Subsequently, at block 1236, the related content is presented in association with the tagged item. As such, the related content can be displayed on the display of the client device in association with the tagging-enabled content. In some cases, placement of the related content may be determined. For example, a user preference or default location (e.g., center or top of display screen) can be used to determine placement of search results. In another example, a preferred location for placement of search results may be near the item with which the related content is associated.

The related content may be displayed until a lapse of a time period and/or an occurrence of an event. By way of example and not limitation, related content may remain active or displayed on the display screen until a predetermined time period has lapsed without use of the related content (e.g., user viewing, selecting, etc.), until the user initiates an action associated with the related content (e.g., selects art item action such as purchasing the item, saving the item, or the like. By way of further example, a hide or collapse indication can be received, which effectively results in display of the original content without interrupting the user's viewing.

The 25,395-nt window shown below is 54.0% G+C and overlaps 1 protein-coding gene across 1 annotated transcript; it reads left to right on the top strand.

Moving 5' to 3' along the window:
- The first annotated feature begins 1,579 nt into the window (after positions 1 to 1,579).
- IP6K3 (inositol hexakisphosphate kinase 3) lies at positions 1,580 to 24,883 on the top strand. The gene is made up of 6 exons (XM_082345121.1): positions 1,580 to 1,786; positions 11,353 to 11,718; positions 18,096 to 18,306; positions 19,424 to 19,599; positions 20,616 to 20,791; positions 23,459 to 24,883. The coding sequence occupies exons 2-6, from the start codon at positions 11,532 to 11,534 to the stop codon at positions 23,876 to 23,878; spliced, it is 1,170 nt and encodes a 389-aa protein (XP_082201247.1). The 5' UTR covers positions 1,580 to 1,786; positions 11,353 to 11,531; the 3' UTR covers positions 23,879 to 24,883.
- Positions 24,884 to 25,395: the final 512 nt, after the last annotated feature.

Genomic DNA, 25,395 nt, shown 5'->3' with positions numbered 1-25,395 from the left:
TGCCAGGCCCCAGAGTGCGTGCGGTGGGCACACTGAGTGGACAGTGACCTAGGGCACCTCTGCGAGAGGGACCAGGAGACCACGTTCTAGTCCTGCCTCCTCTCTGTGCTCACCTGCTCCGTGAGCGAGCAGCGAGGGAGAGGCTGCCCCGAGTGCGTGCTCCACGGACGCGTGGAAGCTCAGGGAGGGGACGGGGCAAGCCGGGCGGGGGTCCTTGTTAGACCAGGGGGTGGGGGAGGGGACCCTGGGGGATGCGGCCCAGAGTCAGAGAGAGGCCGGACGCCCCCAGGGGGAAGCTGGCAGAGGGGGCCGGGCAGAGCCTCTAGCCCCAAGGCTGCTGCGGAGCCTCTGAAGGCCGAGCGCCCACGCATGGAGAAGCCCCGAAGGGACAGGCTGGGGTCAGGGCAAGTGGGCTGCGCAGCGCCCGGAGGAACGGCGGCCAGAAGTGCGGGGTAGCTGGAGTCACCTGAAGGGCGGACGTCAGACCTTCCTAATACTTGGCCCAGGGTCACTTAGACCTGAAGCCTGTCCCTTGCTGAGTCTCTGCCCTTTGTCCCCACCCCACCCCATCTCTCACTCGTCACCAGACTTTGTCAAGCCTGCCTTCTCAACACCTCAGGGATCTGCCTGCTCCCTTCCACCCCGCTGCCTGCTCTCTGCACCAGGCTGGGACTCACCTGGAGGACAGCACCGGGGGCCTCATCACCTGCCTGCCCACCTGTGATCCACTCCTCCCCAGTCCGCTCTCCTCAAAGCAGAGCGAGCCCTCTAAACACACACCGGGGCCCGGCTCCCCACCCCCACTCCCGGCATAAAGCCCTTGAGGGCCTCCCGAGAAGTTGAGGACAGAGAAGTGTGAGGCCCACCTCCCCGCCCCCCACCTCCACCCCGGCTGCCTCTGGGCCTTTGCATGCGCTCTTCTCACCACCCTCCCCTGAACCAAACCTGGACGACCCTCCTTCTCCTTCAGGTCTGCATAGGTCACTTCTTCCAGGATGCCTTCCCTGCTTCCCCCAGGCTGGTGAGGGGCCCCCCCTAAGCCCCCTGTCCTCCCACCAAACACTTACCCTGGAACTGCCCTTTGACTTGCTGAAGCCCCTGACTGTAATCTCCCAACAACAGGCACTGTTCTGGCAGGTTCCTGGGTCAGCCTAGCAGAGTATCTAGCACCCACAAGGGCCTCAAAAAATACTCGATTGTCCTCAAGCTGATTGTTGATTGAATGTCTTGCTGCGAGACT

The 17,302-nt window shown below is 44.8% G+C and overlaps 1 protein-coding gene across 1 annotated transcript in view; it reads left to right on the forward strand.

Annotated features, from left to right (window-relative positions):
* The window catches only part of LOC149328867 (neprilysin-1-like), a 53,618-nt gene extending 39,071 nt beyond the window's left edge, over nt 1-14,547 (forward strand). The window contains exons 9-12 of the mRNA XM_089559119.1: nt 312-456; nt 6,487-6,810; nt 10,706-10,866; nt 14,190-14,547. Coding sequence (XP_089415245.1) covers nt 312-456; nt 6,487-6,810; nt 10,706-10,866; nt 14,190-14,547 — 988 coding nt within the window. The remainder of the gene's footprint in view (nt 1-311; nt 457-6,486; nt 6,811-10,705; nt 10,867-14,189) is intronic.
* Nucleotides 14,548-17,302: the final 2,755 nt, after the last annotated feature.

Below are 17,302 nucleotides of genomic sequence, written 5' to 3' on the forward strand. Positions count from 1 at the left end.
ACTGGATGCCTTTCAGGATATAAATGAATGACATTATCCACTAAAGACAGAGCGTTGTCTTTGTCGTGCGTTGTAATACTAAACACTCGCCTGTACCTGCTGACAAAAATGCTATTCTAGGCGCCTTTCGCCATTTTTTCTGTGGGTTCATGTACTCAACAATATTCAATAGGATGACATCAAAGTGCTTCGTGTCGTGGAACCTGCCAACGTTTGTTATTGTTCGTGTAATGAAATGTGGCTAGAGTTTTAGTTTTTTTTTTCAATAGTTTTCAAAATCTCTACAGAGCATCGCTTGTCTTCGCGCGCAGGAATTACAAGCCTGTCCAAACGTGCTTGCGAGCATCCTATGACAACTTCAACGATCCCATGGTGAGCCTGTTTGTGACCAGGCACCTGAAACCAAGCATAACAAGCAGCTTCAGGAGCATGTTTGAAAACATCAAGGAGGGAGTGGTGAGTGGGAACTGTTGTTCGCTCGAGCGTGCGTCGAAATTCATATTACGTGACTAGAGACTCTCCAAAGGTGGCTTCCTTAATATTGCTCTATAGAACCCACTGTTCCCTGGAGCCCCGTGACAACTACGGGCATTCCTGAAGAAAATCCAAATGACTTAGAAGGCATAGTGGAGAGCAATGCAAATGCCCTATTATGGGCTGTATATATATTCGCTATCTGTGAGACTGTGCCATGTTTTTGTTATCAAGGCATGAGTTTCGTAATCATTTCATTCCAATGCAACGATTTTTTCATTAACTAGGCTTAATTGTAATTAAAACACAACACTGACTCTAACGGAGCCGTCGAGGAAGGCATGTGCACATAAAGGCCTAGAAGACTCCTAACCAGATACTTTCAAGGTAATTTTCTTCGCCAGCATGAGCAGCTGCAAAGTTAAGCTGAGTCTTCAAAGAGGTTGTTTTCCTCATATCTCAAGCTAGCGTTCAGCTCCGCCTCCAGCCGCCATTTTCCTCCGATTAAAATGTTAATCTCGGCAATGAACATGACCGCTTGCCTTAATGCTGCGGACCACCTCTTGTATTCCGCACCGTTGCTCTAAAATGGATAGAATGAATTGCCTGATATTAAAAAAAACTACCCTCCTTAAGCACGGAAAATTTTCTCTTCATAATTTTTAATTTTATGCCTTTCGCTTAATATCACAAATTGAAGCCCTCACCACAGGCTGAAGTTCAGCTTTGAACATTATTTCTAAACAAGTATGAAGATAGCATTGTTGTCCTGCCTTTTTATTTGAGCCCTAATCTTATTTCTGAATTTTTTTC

In some embodiments, the related content is displayed in association with one or more item actions. Such item actions might be identified at the user device or the related-content system. The item actions enable a user to initiate an action associated with the tagged item or related content.

FIG. 13 illustrates an exemplary method 1300 of utilizing gesture-based tagging to identify content related to an item. The method 1300 is described in the context of the example a search engine or search service, such as recommendation engine 220, search engine 222, or advertisement engine 224 of FIG. 2, but is not limited to being performed in such a context.

Initially at block 1310, a search query indicating an item of interest to a user is received from a user device. Such a search query may include or be formulated from tag-item data, context data, and/or user data. At block 1312, user data associated with the user is referenced. For instance, a data store containing user data can be used to identify user data associated with the user. At block 1314, at least a portion of the search query and the user data is utilized to identify, content related to the item of interest. In this regard, a data store containing data can be utilized to identify content related to the item of interest. At block 1316, one or more actions that can be performed in association with the item or the related content are identified. At block 1318, the related content and the one or more actions are communicated to the user device.